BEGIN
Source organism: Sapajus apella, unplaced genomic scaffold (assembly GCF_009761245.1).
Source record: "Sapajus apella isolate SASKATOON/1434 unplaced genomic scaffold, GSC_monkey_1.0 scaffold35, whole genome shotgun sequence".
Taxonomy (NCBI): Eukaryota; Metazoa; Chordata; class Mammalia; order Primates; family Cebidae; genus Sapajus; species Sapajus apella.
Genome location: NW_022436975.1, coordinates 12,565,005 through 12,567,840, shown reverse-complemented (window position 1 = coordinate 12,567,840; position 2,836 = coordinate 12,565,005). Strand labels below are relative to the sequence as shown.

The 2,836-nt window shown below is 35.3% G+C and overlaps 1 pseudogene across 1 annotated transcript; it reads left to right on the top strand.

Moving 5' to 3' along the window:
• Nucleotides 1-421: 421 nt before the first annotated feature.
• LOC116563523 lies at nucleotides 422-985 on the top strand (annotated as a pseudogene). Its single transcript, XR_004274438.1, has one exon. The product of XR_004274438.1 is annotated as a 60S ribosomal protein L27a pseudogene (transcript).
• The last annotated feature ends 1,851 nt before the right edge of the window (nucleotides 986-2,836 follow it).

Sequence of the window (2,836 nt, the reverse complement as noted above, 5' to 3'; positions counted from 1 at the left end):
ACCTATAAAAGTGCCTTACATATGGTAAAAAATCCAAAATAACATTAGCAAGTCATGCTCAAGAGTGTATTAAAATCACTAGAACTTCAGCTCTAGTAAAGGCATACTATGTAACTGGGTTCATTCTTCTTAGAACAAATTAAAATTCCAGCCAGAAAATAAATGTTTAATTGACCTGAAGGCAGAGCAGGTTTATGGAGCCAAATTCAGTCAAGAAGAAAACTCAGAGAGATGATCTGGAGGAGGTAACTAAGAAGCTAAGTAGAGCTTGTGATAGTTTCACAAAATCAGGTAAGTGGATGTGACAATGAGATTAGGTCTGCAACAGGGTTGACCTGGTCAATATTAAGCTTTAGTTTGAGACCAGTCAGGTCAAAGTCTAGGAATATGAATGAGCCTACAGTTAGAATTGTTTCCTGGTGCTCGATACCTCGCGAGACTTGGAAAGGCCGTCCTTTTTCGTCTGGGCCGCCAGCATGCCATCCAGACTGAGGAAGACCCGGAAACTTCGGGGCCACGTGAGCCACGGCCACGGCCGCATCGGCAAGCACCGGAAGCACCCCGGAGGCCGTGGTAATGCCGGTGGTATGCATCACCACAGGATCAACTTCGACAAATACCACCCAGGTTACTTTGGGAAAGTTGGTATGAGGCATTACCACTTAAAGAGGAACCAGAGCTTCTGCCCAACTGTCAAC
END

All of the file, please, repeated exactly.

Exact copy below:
Source organism: Sapajus apella, unplaced genomic scaffold (assembly GCF_009761245.1).
Source record: "Sapajus apella isolate SASKATOON/1434 unplaced genomic scaffold, GSC_monkey_1.0 scaffold35, whole genome shotgun sequence".
Taxonomy (NCBI): Eukaryota; Metazoa; Chordata; class Mammalia; order Primates; family Cebidae; genus Sapajus; species Sapajus apella.
Genome location: NW_022436975.1, coordinates 12,565,005 through 12,567,840, shown reverse-complemented (window position 1 = coordinate 12,567,840; position 2,836 = coordinate 12,565,005). Strand labels below are relative to the sequence as shown.

The 2,836-nt window shown below is 35.3% G+C and overlaps 1 pseudogene across 1 annotated transcript; it reads left to right on the top strand.

Moving 5' to 3' along the window:
• Nucleotides 1-421: 421 nt before the first annotated feature.
• LOC116563523 lies at nucleotides 422-985 on the top strand (annotated as a pseudogene). Its single transcript, XR_004274438.1, has one exon. The product of XR_004274438.1 is annotated as a 60S ribosomal protein L27a pseudogene (transcript).
• The last annotated feature ends 1,851 nt before the right edge of the window (nucleotides 986-2,836 follow it).

Sequence of the window (2,836 nt, the reverse complement as noted above, 5' to 3'; positions counted from 1 at the left end):
ACCTATAAAAGTGCCTTACATATGGTAAAAAATCCAAAATAACATTAGCAAGTCATGCTCAAGAGTGTATTAAAATCACTAGAACTTCAGCTCTAGTAAAGGCATACTATGTAACTGGGTTCATTCTTCTTAGAACAAATTAAAATTCCAGCCAGAAAATAAATGTTTAATTGACCTGAAGGCAGAGCAGGTTTATGGAGCCAAATTCAGTCAAGAAGAAAACTCAGAGAGATGATCTGGAGGAGGTAACTAAGAAGCTAAGTAGAGCTTGTGATAGTTTCACAAAATCAGGTAAGTGGATGTGACAATGAGATTAGGTCTGCAACAGGGTTGACCTGGTCAATATTAAGCTTTAGTTTGAGACCAGTCAGGTCAAAGTCTAGGAATATGAATGAGCCTACAGTTAGAATTGTTTCCTGGTGCTCGATACCTCGCGAGACTTGGAAAGGCCGTCCTTTTTCGTCTGGGCCGCCAGCATGCCATCCAGACTGAGGAAGACCCGGAAACTTCGGGGCCACGTGAGCCACGGCCACGGCCGCATCGGCAAGCACCGGAAGCACCCCGGAGGCCGTGGTAATGCCGGTGGTATGCATCACCACAGGATCAACTTCGACAAATACCACCCAGGTTACTTTGGGAAAGTTGGTATGAGGCATTACCACTTAAAGAGGAACCAGAGCTTCTGCCCAACTGTCAAC